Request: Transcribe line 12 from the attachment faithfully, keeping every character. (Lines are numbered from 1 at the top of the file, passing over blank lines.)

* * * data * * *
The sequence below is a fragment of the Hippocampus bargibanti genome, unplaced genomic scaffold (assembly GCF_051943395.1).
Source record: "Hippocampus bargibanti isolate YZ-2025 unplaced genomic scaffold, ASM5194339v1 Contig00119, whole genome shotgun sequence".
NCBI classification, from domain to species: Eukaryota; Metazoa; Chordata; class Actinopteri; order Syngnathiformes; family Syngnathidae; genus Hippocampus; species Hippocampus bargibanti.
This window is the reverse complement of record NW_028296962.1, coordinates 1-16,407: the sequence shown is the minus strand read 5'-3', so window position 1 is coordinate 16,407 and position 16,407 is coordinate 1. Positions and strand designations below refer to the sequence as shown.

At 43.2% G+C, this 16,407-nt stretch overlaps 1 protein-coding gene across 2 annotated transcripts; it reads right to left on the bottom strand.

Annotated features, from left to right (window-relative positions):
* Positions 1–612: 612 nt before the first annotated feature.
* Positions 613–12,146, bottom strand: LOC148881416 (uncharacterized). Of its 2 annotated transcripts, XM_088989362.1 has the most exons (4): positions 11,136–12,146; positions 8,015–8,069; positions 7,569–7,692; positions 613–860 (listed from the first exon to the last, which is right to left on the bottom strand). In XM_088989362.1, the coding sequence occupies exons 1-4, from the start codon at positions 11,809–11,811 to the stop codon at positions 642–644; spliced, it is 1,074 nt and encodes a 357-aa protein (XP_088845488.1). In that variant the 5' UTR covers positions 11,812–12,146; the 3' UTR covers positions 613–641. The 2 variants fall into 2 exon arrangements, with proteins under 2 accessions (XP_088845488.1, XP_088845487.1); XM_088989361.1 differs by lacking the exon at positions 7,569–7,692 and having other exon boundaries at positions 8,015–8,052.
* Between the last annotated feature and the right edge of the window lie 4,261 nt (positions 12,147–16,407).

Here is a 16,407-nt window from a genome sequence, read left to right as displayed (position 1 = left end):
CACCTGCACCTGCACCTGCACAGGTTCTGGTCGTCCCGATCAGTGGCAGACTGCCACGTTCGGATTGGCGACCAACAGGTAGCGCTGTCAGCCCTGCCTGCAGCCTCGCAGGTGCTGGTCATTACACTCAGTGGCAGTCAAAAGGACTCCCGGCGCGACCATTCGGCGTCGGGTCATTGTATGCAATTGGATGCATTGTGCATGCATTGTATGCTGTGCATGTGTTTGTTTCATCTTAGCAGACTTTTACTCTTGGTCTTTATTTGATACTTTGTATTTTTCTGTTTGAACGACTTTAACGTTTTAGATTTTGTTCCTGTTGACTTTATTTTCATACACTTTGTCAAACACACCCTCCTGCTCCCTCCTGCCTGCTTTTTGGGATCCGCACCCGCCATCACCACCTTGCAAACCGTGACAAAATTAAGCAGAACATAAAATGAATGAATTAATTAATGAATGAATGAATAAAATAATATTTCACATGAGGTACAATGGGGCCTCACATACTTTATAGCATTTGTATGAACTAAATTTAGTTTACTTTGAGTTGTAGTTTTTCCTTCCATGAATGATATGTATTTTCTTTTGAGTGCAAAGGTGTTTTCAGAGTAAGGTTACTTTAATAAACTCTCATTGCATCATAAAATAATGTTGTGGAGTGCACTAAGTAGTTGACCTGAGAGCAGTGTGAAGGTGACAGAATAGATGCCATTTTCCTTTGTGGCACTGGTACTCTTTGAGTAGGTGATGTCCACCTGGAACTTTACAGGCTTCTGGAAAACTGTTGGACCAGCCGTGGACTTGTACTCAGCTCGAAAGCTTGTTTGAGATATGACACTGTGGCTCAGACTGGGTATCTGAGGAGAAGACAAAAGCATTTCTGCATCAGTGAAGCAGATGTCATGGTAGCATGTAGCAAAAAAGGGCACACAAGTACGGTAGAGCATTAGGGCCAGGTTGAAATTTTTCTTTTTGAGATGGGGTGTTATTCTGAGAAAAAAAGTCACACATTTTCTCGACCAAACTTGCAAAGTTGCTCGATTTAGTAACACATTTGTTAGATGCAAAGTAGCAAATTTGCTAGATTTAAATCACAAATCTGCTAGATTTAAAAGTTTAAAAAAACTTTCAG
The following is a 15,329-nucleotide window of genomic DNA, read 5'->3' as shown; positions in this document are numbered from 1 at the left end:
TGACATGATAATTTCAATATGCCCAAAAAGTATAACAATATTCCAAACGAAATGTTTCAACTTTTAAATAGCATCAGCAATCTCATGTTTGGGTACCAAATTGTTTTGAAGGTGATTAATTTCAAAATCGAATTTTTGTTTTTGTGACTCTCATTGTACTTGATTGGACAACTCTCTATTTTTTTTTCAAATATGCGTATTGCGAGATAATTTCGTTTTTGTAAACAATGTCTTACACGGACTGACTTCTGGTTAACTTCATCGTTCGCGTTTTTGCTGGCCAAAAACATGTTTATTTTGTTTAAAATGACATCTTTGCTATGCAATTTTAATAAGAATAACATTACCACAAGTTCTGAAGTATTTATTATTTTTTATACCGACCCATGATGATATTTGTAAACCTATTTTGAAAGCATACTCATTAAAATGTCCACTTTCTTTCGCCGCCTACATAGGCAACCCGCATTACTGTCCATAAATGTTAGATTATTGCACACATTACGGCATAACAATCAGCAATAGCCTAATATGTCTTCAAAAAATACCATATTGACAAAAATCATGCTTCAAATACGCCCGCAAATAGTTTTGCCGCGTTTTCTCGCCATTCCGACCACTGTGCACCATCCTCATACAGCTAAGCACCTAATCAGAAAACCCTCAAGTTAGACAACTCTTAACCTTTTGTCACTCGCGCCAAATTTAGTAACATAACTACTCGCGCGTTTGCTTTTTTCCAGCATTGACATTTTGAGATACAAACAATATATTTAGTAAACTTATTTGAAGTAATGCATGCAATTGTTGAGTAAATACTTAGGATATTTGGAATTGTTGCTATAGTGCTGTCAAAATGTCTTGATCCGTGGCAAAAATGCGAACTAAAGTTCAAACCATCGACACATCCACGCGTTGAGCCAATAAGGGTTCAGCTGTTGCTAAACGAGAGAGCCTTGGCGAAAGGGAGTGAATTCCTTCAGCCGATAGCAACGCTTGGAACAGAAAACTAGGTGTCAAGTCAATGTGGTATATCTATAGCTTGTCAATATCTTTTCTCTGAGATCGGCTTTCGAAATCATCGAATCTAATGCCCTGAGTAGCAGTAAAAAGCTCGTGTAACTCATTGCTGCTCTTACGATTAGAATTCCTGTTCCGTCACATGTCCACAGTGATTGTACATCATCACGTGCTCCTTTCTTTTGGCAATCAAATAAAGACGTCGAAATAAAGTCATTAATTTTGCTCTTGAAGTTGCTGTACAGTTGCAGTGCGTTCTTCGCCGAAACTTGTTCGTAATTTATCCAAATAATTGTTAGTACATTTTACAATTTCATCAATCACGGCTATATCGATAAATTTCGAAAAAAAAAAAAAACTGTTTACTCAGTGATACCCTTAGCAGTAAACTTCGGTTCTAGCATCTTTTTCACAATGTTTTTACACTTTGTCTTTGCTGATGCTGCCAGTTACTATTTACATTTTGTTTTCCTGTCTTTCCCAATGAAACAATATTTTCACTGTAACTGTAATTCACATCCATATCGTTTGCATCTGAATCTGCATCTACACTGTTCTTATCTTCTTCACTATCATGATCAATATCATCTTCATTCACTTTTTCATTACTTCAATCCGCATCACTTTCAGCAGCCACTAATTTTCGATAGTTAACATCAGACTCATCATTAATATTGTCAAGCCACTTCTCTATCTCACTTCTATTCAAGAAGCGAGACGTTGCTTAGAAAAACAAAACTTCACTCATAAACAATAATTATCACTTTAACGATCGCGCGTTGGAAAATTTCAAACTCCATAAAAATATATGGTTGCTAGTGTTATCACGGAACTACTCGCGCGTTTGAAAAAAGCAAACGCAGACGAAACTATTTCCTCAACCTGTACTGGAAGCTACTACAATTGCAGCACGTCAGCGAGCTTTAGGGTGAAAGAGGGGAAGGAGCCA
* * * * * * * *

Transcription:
The following is a 15,329-nucleotide window of genomic DNA, read 5'->3' as shown; positions in this document are numbered from 1 at the left end: